Huw Price Reviews The Lazy J 40

November 18, 2013
share


 You’d be forgiven for thinking that the last thing we need is yet another boutique tweed amp. However, a client list that includes Pete Townsend, Dave Gilmour, Joe Bonamassa, Mike Campbell, Joe Walsh, and Mark Knopfler suggests there must be something special about Lazy J.

 
In 1992 company founder Jesse Hoff experienced an epiphany when he found a 1950s Fender Deluxe in a South Carolina pawnshop. Already an experienced amp tech, Hoff began fine-tuning his 5E3 to achieve the tone, headroom and dynamic response he needed.
Eventually Hoff built one from scratch with a 6L6 output stage, a Celestion Blue speaker, plus tube tremolo and reverb. Soon other players began requesting amps of their own, and Hoff’s take on the 5E3 theme, the J20, became Lazy J’s first commercial amp.
The J40 is a half-power version of Lazy J’s J80 – a tweaked out tweed Twin Designed to combine the punch of the J80 with the harmonic richness of the J20, the J40 features a tweed finger-jointed pine cabinet and eyelet board construction. Even so the J40 is no slavish replica.
 
The Bright volume control doubles as a push pull switch for gain/midrange boost (both channels) and a negative feedback control replaces the ground switch. A toggle switch, tucked between the preamp tubes, sets the HT voltage in the preamp section. Hoff describes this as a Tweed/Blackface switch.
Inside the cabinet there’s a spring reverb tank with two BB boxes on the sidewalls housing the optional reverb and tremolo modules. Tremolo controls are speed and intensity, with a Tone knob augmenting the reverb level control. Along with on/off switches, Speed and Reverb level knobs are also provided on the foot controller.
 
We tested the J40 with Fender Strats, a La Cabronita Telecaster, and a Les Paul. With single-coils things stay fairly clean on both channels until the volume controls reach half way up. From that point the snarling beast inside the J40 begins to wake and by the time it’s maxed out the overdrive is thick, creamy and loaded with harmonics. At the same time there’s a woody texture with some degree of looseness in the low end. It’s raw, without being edgy, but there’s a dose of bluesy rudeness and honk in there too.
Increasing negative feedback tightens things up to an extent, simultaneously delivering a bit more clean headroom and clarity. Compared to tweed amps with single tone controls, the J40 allows you to dial in plenty of treble sheen.
For blues and rock tones we kept the mid boost engaged, but cleaner blues, country and Travis picking styles sounded better with the mid boost out and the blackface switch engaged. The switch opened up the treble a tad and reduced the J40’s natural compression.
The tone controls are interactive to a degree, but the midrange knob has the most influence on the sound and feel. Adding midrange eases the J40 into a grunty overdrive with enough cut from the upper mids to make you turn down Presence and Treble. Upper harmonics are so plentiful you can roll your guitar tone right back for a ‘woman tone’ and still retain definition.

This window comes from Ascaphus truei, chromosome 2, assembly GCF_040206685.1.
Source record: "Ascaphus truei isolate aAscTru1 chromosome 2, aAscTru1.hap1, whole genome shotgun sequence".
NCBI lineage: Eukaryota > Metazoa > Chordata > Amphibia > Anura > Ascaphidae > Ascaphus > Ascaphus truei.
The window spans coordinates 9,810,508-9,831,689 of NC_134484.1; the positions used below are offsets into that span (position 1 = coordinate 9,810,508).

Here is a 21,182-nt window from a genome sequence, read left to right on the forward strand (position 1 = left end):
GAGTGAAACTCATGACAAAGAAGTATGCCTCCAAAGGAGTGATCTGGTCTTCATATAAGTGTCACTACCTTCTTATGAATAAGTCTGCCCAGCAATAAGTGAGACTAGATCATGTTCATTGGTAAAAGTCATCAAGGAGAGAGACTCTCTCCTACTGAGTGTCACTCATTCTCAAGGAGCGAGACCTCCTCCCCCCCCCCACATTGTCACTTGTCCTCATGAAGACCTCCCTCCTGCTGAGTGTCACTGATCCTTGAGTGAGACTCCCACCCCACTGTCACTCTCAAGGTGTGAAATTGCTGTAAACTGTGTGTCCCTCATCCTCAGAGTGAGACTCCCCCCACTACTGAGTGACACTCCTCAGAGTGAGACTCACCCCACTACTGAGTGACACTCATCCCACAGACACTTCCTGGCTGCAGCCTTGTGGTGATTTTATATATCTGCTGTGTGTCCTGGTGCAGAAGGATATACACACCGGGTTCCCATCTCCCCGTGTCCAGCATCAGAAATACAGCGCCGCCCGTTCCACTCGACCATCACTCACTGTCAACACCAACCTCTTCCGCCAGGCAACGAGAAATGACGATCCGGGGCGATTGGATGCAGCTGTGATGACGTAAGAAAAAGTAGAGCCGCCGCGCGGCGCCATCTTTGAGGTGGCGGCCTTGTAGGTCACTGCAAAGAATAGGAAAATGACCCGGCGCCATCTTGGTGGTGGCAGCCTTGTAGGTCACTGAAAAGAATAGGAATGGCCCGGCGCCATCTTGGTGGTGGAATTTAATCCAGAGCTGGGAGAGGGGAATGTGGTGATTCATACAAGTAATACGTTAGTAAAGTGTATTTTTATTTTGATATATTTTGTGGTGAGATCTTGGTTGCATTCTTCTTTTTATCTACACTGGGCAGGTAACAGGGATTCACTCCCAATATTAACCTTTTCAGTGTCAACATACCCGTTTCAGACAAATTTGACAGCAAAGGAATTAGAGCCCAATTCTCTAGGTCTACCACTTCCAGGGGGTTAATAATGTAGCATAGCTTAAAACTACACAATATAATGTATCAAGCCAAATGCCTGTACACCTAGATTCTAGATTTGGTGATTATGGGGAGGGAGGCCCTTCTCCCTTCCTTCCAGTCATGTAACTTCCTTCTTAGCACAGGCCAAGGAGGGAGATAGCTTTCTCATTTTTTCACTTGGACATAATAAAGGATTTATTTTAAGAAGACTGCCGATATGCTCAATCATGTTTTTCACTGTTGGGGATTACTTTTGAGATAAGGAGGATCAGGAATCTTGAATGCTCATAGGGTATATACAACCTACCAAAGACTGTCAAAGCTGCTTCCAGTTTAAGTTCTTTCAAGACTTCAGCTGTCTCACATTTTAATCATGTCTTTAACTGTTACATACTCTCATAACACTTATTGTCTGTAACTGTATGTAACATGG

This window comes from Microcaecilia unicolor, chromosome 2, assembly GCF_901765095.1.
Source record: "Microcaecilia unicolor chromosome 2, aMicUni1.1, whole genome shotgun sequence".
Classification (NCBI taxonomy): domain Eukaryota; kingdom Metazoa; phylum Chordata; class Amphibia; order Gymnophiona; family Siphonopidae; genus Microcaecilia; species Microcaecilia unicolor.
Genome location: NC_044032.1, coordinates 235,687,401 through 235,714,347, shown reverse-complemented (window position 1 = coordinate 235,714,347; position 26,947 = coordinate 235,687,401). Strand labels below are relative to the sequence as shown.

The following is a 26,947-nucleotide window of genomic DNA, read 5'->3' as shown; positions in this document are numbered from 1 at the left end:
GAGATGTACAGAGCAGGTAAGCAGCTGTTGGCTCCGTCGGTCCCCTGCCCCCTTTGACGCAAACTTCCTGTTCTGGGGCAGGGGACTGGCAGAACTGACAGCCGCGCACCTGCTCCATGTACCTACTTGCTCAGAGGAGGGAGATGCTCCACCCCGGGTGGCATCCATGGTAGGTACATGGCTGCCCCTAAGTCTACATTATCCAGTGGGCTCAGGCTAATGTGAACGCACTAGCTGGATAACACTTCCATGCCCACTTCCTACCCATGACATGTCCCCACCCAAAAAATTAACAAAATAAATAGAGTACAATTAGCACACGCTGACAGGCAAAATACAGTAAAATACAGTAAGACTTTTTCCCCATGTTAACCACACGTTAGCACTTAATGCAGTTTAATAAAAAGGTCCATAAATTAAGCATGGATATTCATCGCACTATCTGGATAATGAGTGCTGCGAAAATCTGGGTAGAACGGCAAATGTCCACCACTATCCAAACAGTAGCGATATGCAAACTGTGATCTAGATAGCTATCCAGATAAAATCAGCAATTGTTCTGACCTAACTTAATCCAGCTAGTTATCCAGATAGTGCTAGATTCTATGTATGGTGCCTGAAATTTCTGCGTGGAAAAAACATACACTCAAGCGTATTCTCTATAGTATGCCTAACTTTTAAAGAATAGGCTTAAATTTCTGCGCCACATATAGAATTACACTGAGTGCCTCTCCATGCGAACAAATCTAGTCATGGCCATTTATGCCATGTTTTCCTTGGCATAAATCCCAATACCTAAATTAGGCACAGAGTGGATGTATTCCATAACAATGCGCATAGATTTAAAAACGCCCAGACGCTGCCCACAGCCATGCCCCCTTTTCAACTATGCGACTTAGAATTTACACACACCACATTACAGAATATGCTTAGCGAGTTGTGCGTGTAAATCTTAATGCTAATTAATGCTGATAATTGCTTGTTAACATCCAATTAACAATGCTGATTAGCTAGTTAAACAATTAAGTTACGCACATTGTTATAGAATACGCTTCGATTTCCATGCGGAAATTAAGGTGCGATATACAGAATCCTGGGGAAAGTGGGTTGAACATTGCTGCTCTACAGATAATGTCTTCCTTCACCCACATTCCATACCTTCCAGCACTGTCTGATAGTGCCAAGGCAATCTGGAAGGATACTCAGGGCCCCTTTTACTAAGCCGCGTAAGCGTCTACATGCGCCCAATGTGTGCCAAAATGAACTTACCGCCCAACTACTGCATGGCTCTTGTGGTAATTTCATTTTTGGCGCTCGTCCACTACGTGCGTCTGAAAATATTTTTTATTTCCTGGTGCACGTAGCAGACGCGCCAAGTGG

The Taden speaker comes from a relatively small UK speaker manufacturer with a growing reputation amongst builders. Loaded with an alnico magnet, the ACE 50 is closer to the Celestion Blue than a Jensen in efficiency, frequency response and breakup characteristics. We compared it against a Jensen P12N and the Taden was brighter, louder and more articulate. With extra of compression and midrange bark, it mixes classic US overdrive with beefy British breakup and a hint of Voxy chime.
The on board effects didn’t disappoint. The reverb level control allows for very subtle settings as well as cavernous surf tones. It also blends well with the dry signal to add a halo around the sound without becoming dominant. The tremolo circuit acts on the bias of the power tubes. It’s deep, slightly swirly and loads of fun.
 
Sonically the J40 bridges the gap between the tweed and blackface eras, adding wider tonal range and user control over dynamic response to the harmonic complexity and player friendly feel of a 5E3. Hoff builds every Lazy J amp himself, so there is a waiting list. He also encourages customers to discuss the tone and features they require before placing an order. Like many of the best modern amp builders, Jesse Hoff hasn’t reinvented the wheel, but he has figured out how to make one that’s just about perfect. No wonder the big guns are buying them. —Huw Price

For more information, contact lazyjprojects.com

RELATED BLOGS

In a world where conformity is routinely rewarded and individuality discouraged, it is always encouraging to encounter artists that choose ...
Alert to All Users of the Disqus commenting system:
Because of a recent global security issue, the Disqus website recommends that all users change their Disqus passwords. Here's a URL about the issue: http://engineering.disqus.com/2014/04/10/heartbleed.html

COMMENTS

comments powered by Disqus

Reader Poll

Best Material for Guitar Tops?






See results without voting »